Good news? It’s great news — if we can trust the source. The city of Wuhan, ground zero for the coronavirus pandemic, reported late yesterday that they have found no new cases in the city through community spread. That gives some hope that the arc of spread has its limits, and that intervention can make a difference.
That is, if one relies on China’s honesty and transparency in the COVID-19 crisis they amplified through deceit and cover-ups:
By the way, not all of the news this morning is good. By the time readers see this, Italy’s death toll will pass China’s:
Thursday was a day of contrasts on the front lines of the battle against the new coronavirus. In a sign of hope, the Chinese city of Wuhan reported no new homegrown infections, but in a stark warning for the world, Italy appeared set to surpass China’s death toll from the virus.
The two milestones were a dramatic illustration of how much the global outbreak has pivoted toward Europe and the United States. They also showed how the arc of contagion can vary in different nations, as Italy with 60 million people braces to see more carnage than China, a nation of 1.4 billion.
Italy registered 2,978 deaths on Wednesday after another 475 people died. Given that Italy has been averaging more than 350 deaths a day since March 15, it’s likely to overtake China’s 3,249 dead when Thursday’s figures are released at day’s end. …
Wuhan once was the place where thousands lay sick or dying in hurriedly constructed hospitals, the first place in the world where medical facilities appeared overwhelmed. But Chinese authorities said Thursday that all 34 new cases recorded over the previous day had been imported from abroad.
“Today, we have seen the dawn after so many days of hard effort,” said Jiao Yahui, a senior inspector at the National Health Commission.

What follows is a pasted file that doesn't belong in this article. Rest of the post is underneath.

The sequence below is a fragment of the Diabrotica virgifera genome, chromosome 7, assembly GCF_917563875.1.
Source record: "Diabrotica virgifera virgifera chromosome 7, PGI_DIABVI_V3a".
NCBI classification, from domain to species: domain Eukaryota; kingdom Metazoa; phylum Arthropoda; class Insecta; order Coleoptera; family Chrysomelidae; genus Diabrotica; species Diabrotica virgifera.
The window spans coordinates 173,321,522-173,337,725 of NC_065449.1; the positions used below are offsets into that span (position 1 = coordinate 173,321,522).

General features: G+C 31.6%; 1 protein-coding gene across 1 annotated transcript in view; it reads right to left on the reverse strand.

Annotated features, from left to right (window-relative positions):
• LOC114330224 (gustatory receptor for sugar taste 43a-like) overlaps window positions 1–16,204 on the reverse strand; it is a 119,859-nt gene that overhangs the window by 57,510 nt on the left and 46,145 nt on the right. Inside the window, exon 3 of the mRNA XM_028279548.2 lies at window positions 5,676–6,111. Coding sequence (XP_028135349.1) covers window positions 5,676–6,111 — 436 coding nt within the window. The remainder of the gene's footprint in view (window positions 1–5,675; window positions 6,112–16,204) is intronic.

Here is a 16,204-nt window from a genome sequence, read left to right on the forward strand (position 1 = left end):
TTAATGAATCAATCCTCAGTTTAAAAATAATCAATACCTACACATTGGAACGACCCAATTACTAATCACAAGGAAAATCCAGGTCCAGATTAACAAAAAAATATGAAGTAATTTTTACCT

Even the news from China might not be as bright as one would think. Even if they’re being truthful, the path to success is going to be very long and very hard. Beijing shut down Hubei province in January, cutting off the region and locking down residents in Wuhan particularly. It took two months to stop community spread, if indeed it has stopped. It might not stay stopped if they start letting people mingle again until they test everyone in the area and identity all asymptomatic carriers.
We’ll find out soon enough, although not directly in Wuhan:
The Chinese city of Ezhou in Hubei province, the epicenter of the coronavirus pandemic, has relaxed restrictions on outbound travel for non-resident citizens within its borders, but they will not be allowed to travel to Beijing, it said on Wednesday.
The city government said on its official website that people holding residence cards for regions outside Ezhou, excluding those returning to Beijing, would be permitted to drive out of the city once they have filled out a declaration.
It said the measures were aimed at helping people stranded in the city to return home or to work safely and in an orderly manner. Ezhou has reported a total of 1,394 cases of infection and 57 deaths.
Or maybe we won’t find out. Let’s not forget how China got into this situation in the first place, too. Beijing could have contained this outbreak with some quick action and transparency. Instead, as Axios’ Bethany Allen-Ebrahimian points out, they wasted three weeks on lies and cover-ups that launched disease vectors all over the globe:
Axios has compiled a timeline of the earliest weeks of the coronavirus outbreak in China, highlighting when the cover-up started and ended — and showing how, during that time, the virus already started spreading around the world, including to the United States.
Why it matters: A study published in March indicated that if Chinese authorities had acted three weeks earlier than they did, the number of coronavirus cases could have been reduced by 95% and its geographic spread limited.
This timeline, compiled from information reported by the Wall Street Journal, the Washington Post, the South China Morning Post and other sources, shows that China’s cover-up and the delay in serious measures to contain the virus lasted about three weeks.
Why this really matters is that Xi Jinping has his government spreading ridiculous propaganda that the Wuhan virus originated in the US. China also now wants everyone to believe that their handling of the crisis has somehow saved lives and provided a sterling example of containment to the US and the rest of the world. “China is now trying to create a narrative that it’s an example of how to handle this crisis,” Allen-Ebrahimian concludes, “when in fact its early actions led to the virus spreading around the globe.”
I’d certainly love to believe that China has finally shut down the Wuhan virus epicenter. When that data comes from independent observers and not Xi’s flunkies, it’ll be much easier to celebrate.